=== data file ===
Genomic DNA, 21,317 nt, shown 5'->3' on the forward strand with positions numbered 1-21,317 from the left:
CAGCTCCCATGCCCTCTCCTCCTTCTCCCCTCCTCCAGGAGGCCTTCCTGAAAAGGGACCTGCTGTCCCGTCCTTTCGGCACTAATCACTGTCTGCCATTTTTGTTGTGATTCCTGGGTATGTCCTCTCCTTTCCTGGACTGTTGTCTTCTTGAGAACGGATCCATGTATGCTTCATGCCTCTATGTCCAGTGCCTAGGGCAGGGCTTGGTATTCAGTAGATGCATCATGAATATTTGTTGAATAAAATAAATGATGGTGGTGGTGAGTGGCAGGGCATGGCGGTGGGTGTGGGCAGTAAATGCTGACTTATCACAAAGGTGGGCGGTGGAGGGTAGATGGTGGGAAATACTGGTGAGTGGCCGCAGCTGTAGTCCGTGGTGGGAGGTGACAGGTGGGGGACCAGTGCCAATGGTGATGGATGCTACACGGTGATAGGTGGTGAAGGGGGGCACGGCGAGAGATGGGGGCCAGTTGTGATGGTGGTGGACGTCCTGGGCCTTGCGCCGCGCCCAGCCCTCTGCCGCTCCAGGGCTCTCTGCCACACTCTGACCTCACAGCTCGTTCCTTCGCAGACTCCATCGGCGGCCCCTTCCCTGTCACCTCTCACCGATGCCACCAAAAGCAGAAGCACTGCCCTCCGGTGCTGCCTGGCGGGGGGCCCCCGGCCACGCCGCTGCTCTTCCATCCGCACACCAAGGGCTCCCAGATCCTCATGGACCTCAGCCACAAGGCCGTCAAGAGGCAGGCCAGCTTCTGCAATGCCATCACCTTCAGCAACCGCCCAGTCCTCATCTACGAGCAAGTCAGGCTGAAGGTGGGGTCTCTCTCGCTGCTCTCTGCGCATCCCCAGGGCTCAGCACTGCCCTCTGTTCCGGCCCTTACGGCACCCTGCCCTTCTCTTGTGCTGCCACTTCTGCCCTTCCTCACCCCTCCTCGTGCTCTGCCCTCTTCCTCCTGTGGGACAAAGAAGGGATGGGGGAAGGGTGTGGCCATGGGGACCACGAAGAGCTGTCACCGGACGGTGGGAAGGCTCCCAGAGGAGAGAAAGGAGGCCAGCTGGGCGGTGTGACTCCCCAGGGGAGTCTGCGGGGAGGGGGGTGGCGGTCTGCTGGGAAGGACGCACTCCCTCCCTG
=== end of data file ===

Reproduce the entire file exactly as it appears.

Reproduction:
Genomic DNA, 21,317 nt, shown 5'->3' on the forward strand with positions numbered 1-21,317 from the left:
CAGCTCCCATGCCCTCTCCTCCTTCTCCCCTCCTCCAGGAGGCCTTCCTGAAAAGGGACCTGCTGTCCCGTCCTTTCGGCACTAATCACTGTCTGCCATTTTTGTTGTGATTCCTGGGTATGTCCTCTCCTTTCCTGGACTGTTGTCTTCTTGAGAACGGATCCATGTATGCTTCATGCCTCTATGTCCAGTGCCTAGGGCAGGGCTTGGTATTCAGTAGATGCATCATGAATATTTGTTGAATAAAATAAATGATGGTGGTGGTGAGTGGCAGGGCATGGCGGTGGGTGTGGGCAGTAAATGCTGACTTATCACAAAGGTGGGCGGTGGAGGGTAGATGGTGGGAAATACTGGTGAGTGGCCGCAGCTGTAGTCCGTGGTGGGAGGTGACAGGTGGGGGACCAGTGCCAATGGTGATGGATGCTACACGGTGATAGGTGGTGAAGGGGGGCACGGCGAGAGATGGGGGCCAGTTGTGATGGTGGTGGACGTCCTGGGCCTTGCGCCGCGCCCAGCCCTCTGCCGCTCCAGGGCTCTCTGCCACACTCTGACCTCACAGCTCGTTCCTTCGCAGACTCCATCGGCGGCCCCTTCCCTGTCACCTCTCACCGATGCCACCAAAAGCAGAAGCACTGCCCTCCGGTGCTGCCTGGCGGGGGGCCCCCGGCCACGCCGCTGCTCTTCCATCCGCACACCAAGGGCTCCCAGATCCTCATGGACCTCAGCCACAAGGCCGTCAAGAGGCAGGCCAGCTTCTGCAATGCCATCACCTTCAGCAACCGCCCAGTCCTCATCTACGAGCAAGTCAGGCTGAAGGTGGGGTCTCTCTCGCTGCTCTCTGCGCATCCCCAGGGCTCAGCACTGCCCTCTGTTCCGGCCCTTACGGCACCCTGCCCTTCTCTTGTGCTGCCACTTCTGCCCTTCCTCACCCCTCCTCGTGCTCTGCCCTCTTCCTCCTGTGGGACAAAGAAGGGATGGGGGAAGGGTGTGGCCATGGGGACCACGAAGAGCTGTCACCGGACGGTGGGAAGGCTCCCAGAGGAGAGAAAGGAGGCCAGCTGGGCGGTGTGACTCCCCAGGGGAGTCTGCGGGGAGGGGGGTGGCGGTCTGCTGGGAAGGACGCACTCCCTCCCTG